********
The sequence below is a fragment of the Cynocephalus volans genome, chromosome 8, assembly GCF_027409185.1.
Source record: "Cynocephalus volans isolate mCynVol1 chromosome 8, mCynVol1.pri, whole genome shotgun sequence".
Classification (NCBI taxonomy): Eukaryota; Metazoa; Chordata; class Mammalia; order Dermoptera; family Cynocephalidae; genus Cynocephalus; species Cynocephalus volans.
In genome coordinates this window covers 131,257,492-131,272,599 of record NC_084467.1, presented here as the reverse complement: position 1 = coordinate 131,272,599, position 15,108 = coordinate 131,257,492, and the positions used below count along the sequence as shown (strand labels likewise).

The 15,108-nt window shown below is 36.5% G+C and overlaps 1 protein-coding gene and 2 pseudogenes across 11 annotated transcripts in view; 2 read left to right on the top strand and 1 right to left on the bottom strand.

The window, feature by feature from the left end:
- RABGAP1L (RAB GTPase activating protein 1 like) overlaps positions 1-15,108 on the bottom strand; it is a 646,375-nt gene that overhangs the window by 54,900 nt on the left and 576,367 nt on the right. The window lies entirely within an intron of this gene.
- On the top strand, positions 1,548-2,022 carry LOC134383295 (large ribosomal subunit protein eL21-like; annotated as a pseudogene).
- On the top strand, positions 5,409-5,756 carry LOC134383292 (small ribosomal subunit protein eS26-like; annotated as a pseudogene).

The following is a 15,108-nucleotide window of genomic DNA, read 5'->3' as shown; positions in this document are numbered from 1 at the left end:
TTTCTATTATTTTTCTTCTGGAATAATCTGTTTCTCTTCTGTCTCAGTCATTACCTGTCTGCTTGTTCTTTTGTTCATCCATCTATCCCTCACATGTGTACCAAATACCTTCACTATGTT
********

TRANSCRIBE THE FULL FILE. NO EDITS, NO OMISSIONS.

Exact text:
The sequence below is a fragment of the Cynocephalus volans genome, chromosome 8, assembly GCF_027409185.1.
Source record: "Cynocephalus volans isolate mCynVol1 chromosome 8, mCynVol1.pri, whole genome shotgun sequence".
Classification (NCBI taxonomy): Eukaryota; Metazoa; Chordata; class Mammalia; order Dermoptera; family Cynocephalidae; genus Cynocephalus; species Cynocephalus volans.
In genome coordinates this window covers 131,257,492-131,272,599 of record NC_084467.1, presented here as the reverse complement: position 1 = coordinate 131,272,599, position 15,108 = coordinate 131,257,492, and the positions used below count along the sequence as shown (strand labels likewise).

The 15,108-nt window shown below is 36.5% G+C and overlaps 1 protein-coding gene and 2 pseudogenes across 11 annotated transcripts in view; 2 read left to right on the top strand and 1 right to left on the bottom strand.

The window, feature by feature from the left end:
- RABGAP1L (RAB GTPase activating protein 1 like) overlaps positions 1-15,108 on the bottom strand; it is a 646,375-nt gene that overhangs the window by 54,900 nt on the left and 576,367 nt on the right. The window lies entirely within an intron of this gene.
- On the top strand, positions 1,548-2,022 carry LOC134383295 (large ribosomal subunit protein eL21-like; annotated as a pseudogene).
- On the top strand, positions 5,409-5,756 carry LOC134383292 (small ribosomal subunit protein eS26-like; annotated as a pseudogene).

The following is a 15,108-nucleotide window of genomic DNA, read 5'->3' as shown; positions in this document are numbered from 1 at the left end:
TTTCTATTATTTTTCTTCTGGAATAATCTGTTTCTCTTCTGTCTCAGTCATTACCTGTCTGCTTGTTCTTTTGTTCATCCATCTATCCCTCACATGTGTACCAAATACCTTCACTATGTT